Before you move to any country, it’s always worth knowing what the pros and cons of moving there are. This way you can work out if the place is really for you. After all, nowhere is perfect.

So, before you move to this beautiful flat land of tulips and windmills, what are the pros and cons of moving to the Netherlands?

The pros of moving to the Netherlands

Let’s start on a positive note, what can you look forward to if you decide to move to the Netherlands?

Small and easy to get around

The Netherlands is a very small country and you can travel from one side to the other in under three hours. This makes it great if you want to travel anywhere as there will be no excruciatingly long car journeys or the need to catch a flight.

Catching the train means that everywhere is accessible and providing you have a train subscription, it’s not too expensive either.

The Netherlands is also sandwiched between Belgium and Germany, meaning that if you’re after a cheap travel opportunity, then you really don’t have to go far for it. It’s in a pretty good location for everything really. Out of all of the biggest pros and cons of living in the Netherlands, this is definitely the biggest pro for me personally.

pros and cons of moving to the netherlands
The quintessential Dutch landscape. Image: Gouwenaar/Wikimedia Commons/CC1.0

Good quality of education

The Netherlands has a very good quality of education for its residents. Many people end up leaving school with good grades, land into jobs or go to university. The Netherlands also has high rates of people with post-graduate degrees.

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Good for internationals

There is also a lot of choices when it comes to international schools, if you are not wanting to place your child through a regular Dutch school. Having a child in the Dutch education system means that not only will they be fluent in your language, but also Dutch and English.

Excellent levels of English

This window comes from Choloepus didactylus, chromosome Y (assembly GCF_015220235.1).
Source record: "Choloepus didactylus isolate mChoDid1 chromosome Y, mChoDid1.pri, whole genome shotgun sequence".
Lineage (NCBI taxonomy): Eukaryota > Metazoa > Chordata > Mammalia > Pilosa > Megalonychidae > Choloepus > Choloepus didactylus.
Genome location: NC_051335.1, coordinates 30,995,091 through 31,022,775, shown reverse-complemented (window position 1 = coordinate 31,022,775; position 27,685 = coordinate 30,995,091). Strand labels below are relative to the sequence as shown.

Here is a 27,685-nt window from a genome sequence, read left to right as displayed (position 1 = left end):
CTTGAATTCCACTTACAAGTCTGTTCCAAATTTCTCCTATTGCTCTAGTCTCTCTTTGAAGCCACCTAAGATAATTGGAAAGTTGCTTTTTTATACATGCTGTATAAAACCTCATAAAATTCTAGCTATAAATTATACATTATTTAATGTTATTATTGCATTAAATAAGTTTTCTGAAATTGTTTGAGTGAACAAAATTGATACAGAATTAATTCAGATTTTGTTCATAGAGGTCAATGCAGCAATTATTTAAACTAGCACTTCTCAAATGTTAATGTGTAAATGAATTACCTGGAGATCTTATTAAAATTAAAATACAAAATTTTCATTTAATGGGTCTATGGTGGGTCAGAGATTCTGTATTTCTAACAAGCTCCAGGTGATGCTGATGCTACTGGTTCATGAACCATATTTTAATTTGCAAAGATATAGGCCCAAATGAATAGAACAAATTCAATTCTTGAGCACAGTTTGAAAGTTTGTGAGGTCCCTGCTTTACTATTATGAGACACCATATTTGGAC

The Netherlands actually has the best English out of any non-native country, meaning that it’s the perfect place to be if you’re English (or speak English) and are looking to get away from your homeland. Most people can at least speak conversational English, so if you find yourself in a sticky situation, there will always be someone to help.

This can also be a bit of a downside however, as you have to work twice as hard to learn Dutch. If you practice, you’ll find that people will tend to switch to English because it’s much easier to communicate.

Cycling culture

The Netherlands is known for its cycling culture. Come rain or shine, its residents will be out on their bicycles. Not only is it healthy and free, but it’s part of the daily commute here. Separate cycle lanes literally everywhere make it the perfect place to rekindle your love of cycling, without that constant fear of being run over.

Your children can even tag along for the ride too. Many children here in the Netherlands can cycle as well as they can walk. In short, if you move to the Netherlands, expect the whole family to be on their bikes.

pros and cons of moving to the netherlands
The preferred method of transporting your children in the Netherlands. Image: Workcycles/Wikimedia Commons/CC3.0

No extortionate healthcare bills

Okay, so to some healthcare here can be a bit pricey. Comparatively, it’s pretty good because the system is designed so that you don’t become bankrupt if you have a lot of health issues. Everybody pays the same for their basic healthcare, no matter how ill or healthy you are, making it a fairer process overall.

You have the opportunity for healthcare ‘add-ons’, if you want more specialist advice on things such as a dentist, specialist mental healthcare or pregnancy, then you can pay a bit extra for these. If you are on a low income, the government will give you an allowance towards your healthcare, called a zorgtoeslag, so you don’t have to worry about not being able to pay for your healthcare.

The cons of moving to the Netherlands

Let’s keep things real and talk about some of the difficulties you may run into should you move to the Netherlands.

High taxes

The Netherlands is known for its notoriously high tax rates on basically everything. Income tax is especially high in comparison to other places in Europe and it’s also expensive to own a car. You may find that electronic items are more expensive in the Netherlands (tip: go on the German Amazon) and some food can be a little bit pricey too. However, once you know how and where to shop, then you can get some good deals.

The price of rent is generally quite high around the whole country, but this is due to supply and demand. Jobs, in general, pay pretty well here, so it’s all relative in the end.

Expensive to own a car (if you need one)

Having a car in the Netherlands is definitely an investment. It’s expensive to own a car and this goes for buying it, fuelling it, fixing it and insuring it. This is mainly to put people off actually having a car, but so far that’s not working too well, with more people than ever having a car (that includes me too).